Indeed, a woman named Sarah S. B. Yule stated that she heard one of Emerson’s public addresses and copied the “mouse trap” statement into a notebook. In 1889 she placed the remark into a published compilation of quotations and adages titled “Borrowings”. Detailed information is given further below.
Below are additional selected citations in chronological order.
In 1882 the “mouse trap” statement was printed in several periodicals as noted previously. The following appeared on May 20, 1882 in the “Oakland Daily Evening Tribune” of California: 5
RALPH WALDO EMERSON has uttered volumes of wise sayings. One of his aphorisms, which expresses a world of meaning is the following: “If a man can write a better book, preach a better sermon, or make a better mouse-trap then his neighbors, though he builds his house in the woods, the world will make a beaten path to his door.”
On May 23, 1882 the “Evening Bulletin” of San Francisco, California printed a poem called “An Emersonian Epitaph”, and the second stanza reflected the close linkage between Emerson and the phrase “a better mouse-trap”: 6
His life was good and useful, and he strove
To spare whate’er he could of irksome labor;
In short, none ever knew him but to love—
He made a better mouse-trap than his neighbor!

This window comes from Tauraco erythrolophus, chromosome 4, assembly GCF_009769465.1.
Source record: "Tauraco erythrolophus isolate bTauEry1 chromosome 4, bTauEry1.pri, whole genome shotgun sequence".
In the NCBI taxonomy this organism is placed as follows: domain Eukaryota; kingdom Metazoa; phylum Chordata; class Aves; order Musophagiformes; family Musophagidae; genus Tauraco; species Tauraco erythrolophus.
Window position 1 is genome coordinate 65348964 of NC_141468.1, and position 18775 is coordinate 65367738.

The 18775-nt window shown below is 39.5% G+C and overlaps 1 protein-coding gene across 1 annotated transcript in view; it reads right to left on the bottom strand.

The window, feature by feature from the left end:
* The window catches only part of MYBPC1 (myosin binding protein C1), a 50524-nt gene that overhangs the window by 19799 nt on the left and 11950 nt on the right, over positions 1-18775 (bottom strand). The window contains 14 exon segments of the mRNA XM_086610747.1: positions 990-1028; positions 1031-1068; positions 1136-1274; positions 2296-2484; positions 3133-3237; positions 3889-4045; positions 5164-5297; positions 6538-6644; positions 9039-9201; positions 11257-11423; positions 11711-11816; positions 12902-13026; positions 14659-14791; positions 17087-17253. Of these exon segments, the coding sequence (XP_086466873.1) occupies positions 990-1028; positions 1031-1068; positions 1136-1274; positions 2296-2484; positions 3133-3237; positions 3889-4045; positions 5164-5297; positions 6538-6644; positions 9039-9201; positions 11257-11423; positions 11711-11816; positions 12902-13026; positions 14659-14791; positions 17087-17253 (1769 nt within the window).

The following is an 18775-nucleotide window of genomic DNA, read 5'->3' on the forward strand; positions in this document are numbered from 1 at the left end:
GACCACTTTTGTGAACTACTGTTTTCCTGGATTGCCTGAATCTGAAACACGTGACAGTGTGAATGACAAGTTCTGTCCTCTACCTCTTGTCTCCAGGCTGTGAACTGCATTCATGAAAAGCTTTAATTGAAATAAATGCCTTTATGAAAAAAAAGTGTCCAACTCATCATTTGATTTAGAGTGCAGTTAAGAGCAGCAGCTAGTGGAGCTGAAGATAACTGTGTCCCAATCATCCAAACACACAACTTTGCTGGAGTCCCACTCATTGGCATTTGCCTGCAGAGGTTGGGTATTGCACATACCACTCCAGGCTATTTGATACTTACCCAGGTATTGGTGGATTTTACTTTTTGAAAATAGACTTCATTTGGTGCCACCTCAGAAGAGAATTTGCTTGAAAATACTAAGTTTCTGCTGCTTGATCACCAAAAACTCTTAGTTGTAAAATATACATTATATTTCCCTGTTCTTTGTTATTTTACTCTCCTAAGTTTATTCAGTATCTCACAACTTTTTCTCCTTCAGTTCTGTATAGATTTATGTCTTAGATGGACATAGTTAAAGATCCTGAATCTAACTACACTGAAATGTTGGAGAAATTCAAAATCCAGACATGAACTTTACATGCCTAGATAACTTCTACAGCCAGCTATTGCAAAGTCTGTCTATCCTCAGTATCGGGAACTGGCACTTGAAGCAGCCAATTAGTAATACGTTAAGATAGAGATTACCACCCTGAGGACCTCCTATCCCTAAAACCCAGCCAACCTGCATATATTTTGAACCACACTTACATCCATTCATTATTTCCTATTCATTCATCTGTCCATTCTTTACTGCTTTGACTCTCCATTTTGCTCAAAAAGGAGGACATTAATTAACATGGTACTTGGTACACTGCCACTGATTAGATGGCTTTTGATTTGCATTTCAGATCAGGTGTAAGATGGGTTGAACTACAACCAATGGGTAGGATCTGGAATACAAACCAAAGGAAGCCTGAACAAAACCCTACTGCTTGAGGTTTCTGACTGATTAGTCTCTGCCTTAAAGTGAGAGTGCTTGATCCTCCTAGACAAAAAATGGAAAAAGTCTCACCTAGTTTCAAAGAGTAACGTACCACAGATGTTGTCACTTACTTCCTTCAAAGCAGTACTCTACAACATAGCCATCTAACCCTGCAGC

On July 31, 1882 the saying appeared in the “Elkhart Daily Review” of Indiana with the following introductory words containing a crucial misspelling: 7
Let some of those people who are forever bemoaning their obscurity ponder these words of Emmerson: . . .
In 1889 a collection of quotations called “Borrowings” which had been gathered by the “Ladies of the First Unitarian Church of Oakland, California” was published. For many years this citation was the earliest known match for the saying. Sarah S. B. Yule was one of the compilers, and her testimony will be presented later in this article: 8
If a man can write a better book, preach a better sermon, or make a better mouse-trap, than his neighbor, though he builds his house in the woods, the world will make a beaten path to his door.
In 1894 the popular pioneering self-help author Orison Swett Marden included the adage with an ascription to Emerson in his work “Pushing to the Front: Or, Success Under Difficulties”. 9
In June 1901 a school for teachers called the Cleveland Kindergarten Training School held graduation exercises. Mrs. J. N. Crouse who was an associate principal of the Chicago Kindergarten College delivered an address to the graduates, and she used the modified phrase “build a better mouse-trap”: 10
Mrs. Crouse closed her address with the following quotation from Emerson: “If a man can write a better book, preach a better sermon, or build a better mouse-trap than his neighbor; though he build him a house in the woods, yet will all the world make a beaten path to his door.”
In November 1908 Elbert Hubbard, the charismatic founder of the Roycroft artisan community in New York, edited and published an issue of “The Fra: A Journal of Affirmation” which included an instance of the saying credited to Emerson: 11